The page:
Magazine of Socialist Action in Australia

Racism and nationalism in sport

Reading Time: 3 minutes

At the turn of the 20th century, sport was merely a game. Participants even at the highest level were amateurs and administrators; albeit exclusively from the upper echelons of society, were happy with the ‘goodwill’ of being associated with games that brought joy to spectators seeking weekend relief from the working week.

By century’s end, sport had become a multi-billion dollar industry, played at the highest level by full-time professionals, administered by neo-liberal accountants and watched by obsessive audiences seeking meaning out of the deeds of others.

Racism in sport isn’t separate from xenophobic attitudes and emotions generated in the wider community. It comes as no surprise that nationalism, racism and class division are facets of sport that challenge participants, spectators and administrators alike.

Some sports address racism better than others. The Australia Football League (AFL) has had some success countering racism in the game. Successive administrations took on board the hurt of players, almost exclusively of Aboriginal decent, exposed to racist taunting. Threats of suspension, enhanced public profiles of indigenous players and a campaign against racism have contributed to players and spectators generally accepting that racist taunting isn’t ‘barracking’ or a part of the game.

A minority of ex-players and media commentators rushed to the defence of ‘racists’ claiming that calling someone a black so and so was ‘gamesmanship’ and that those opposed to on-field chatter had a mental weakness and were seeking to make the game soft.

Whilst it would be naïve to say that racism has been completely wiped from the game, particularly at a local level, attitudes are much better than times when it was common place to hear the words ‘Black Bastard’ used to describe Aboriginal players, even those on your side!

AFL administrators though don’t have to deal with the rampant nationalism that plagues international sport. Accusations of racism directed towards Australian cricketer Andrew Symonds by Indian players and fans brought an added dimension to the topic.

Reaction to Symonds complaints has been mixed. Local journalists are keen to point out that Australian players have been willing to sledge and play hard but can’t take it when Indians give them some of their own medicine. Again the debate about what constitutes fair play has been tangled up amongst the issue of racism.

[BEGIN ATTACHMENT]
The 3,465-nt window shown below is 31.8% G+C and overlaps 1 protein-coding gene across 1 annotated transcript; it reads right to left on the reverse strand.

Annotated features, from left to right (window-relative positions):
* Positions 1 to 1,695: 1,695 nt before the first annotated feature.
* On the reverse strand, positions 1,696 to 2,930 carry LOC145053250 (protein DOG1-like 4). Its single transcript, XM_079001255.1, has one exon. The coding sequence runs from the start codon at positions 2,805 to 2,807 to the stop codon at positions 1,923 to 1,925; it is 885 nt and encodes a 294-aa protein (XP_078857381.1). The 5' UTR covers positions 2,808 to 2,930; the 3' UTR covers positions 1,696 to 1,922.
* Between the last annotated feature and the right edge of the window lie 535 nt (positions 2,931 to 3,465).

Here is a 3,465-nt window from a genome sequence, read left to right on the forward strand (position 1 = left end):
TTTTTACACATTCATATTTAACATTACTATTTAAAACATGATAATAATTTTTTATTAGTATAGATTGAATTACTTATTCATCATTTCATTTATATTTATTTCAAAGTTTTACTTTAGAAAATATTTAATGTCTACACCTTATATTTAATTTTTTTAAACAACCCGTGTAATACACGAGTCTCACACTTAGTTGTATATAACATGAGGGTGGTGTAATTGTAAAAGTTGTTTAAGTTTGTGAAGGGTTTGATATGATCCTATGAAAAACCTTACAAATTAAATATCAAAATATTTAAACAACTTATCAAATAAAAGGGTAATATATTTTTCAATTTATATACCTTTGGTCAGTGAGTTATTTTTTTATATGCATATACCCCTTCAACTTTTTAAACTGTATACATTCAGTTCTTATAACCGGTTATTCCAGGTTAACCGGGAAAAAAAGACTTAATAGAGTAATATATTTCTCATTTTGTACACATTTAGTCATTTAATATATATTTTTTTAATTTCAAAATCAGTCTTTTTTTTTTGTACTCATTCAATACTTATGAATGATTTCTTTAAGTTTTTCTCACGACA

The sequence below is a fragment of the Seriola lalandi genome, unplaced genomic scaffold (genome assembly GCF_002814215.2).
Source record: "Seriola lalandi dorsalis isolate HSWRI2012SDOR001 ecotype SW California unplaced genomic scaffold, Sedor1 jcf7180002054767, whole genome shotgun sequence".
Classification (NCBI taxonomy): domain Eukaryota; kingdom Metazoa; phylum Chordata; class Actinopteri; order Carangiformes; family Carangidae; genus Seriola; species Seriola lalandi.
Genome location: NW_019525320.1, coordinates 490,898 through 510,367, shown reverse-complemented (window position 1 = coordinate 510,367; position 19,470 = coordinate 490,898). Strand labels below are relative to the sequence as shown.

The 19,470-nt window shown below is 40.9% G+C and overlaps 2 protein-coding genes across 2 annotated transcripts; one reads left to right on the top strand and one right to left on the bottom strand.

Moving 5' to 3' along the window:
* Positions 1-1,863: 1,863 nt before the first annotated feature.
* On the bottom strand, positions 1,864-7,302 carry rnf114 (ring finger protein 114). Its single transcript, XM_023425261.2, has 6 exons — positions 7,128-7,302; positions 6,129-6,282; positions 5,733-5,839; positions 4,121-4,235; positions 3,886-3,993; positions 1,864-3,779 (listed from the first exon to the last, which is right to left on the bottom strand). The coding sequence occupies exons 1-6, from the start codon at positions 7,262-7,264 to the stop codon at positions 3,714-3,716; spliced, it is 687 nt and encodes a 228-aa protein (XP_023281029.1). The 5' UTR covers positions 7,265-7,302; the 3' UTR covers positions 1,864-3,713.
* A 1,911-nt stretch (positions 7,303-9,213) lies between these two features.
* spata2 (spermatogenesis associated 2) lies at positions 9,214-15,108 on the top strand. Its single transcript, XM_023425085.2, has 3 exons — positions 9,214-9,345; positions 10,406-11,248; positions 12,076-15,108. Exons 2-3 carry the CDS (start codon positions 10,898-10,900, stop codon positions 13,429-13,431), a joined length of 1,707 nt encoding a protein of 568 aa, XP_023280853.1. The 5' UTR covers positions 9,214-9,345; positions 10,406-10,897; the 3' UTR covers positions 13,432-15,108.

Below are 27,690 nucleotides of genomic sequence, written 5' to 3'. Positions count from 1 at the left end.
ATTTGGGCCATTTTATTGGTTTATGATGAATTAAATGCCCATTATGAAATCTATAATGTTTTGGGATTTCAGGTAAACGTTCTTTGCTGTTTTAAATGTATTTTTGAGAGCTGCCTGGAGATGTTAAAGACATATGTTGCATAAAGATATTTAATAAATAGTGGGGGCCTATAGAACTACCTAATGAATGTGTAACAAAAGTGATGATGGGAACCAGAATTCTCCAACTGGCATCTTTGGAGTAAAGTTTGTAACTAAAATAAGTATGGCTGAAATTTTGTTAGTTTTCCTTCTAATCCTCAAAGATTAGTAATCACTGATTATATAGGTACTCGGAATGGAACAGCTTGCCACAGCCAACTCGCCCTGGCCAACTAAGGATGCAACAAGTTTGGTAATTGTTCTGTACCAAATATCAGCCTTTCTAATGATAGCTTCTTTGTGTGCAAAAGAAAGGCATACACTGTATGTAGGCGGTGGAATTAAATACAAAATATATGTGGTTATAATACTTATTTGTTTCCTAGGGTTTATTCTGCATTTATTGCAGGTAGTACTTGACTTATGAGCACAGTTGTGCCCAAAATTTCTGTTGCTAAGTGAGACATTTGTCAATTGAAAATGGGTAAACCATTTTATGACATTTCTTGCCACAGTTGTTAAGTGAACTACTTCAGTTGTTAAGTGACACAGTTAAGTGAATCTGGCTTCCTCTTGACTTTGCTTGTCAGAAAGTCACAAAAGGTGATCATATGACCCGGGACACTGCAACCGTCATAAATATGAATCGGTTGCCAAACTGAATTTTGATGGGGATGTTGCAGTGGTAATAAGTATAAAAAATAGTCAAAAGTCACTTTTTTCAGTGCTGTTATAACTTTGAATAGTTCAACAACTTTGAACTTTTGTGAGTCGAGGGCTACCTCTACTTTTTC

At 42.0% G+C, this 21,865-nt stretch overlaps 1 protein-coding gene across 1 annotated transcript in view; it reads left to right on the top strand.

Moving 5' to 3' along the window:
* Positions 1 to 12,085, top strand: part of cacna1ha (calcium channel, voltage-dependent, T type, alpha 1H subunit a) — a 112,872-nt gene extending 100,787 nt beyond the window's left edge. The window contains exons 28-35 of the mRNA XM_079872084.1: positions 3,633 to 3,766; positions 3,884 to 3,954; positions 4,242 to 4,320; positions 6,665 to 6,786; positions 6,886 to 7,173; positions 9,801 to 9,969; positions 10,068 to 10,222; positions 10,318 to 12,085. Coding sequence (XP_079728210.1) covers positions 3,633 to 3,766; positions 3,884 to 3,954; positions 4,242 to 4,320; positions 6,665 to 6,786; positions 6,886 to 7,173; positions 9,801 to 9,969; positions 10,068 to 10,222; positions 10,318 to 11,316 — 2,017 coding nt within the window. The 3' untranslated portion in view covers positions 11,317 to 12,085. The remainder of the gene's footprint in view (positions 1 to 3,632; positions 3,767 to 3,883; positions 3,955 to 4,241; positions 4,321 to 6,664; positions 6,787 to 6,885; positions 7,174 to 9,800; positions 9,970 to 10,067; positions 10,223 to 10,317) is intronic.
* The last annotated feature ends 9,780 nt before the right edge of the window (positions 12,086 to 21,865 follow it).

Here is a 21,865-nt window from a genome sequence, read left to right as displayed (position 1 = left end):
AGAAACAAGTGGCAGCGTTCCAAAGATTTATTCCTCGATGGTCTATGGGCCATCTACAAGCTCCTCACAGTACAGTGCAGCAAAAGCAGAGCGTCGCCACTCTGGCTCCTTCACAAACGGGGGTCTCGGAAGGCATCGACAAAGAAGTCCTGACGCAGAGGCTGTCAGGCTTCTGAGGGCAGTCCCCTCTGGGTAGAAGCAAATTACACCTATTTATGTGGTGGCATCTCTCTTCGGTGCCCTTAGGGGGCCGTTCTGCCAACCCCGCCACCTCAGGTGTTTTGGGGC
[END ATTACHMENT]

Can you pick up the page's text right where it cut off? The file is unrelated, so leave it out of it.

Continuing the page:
Indian cricket authorities have been keen to lay the blame with Symonds, citing a cultural misunderstanding of the use of the word ‘monkey’. There is no cultural misunderstanding. Blacks of African and West Indian decent are often denigrated with monkey chants across the world and India is no different.

What has surprised many Australians is the racism from Indians towards non-Indians. While the dominant racism and the racism with the most impact on the real world, is that used by imperialism to justify and provide political cover for its exploitation – it is also a feature in India.

British imperialism created divides to help continue their rule in the past. The legacy of artificially created Pakistan, Bangladesh and India itself has left continued divisions. Inside India, the dominant Hindu ruling elite uses racism to divide and conquer and aim it at the Muslim and Sikh minority. A broader Indian nationalism is fostered to divert attention away from the class, caste and other divisions that are a feature of Indian capitalism.

Socialists are opposed to racism and nationalism in all forms, especially divisive language and behaviour. We condemn racism both on and off the field. Racism and nationalism is a barrier to ordinary people uniting against exploitation and oppression and only goes to serve the interests of the rich and the elite.

By Andrew Calleja


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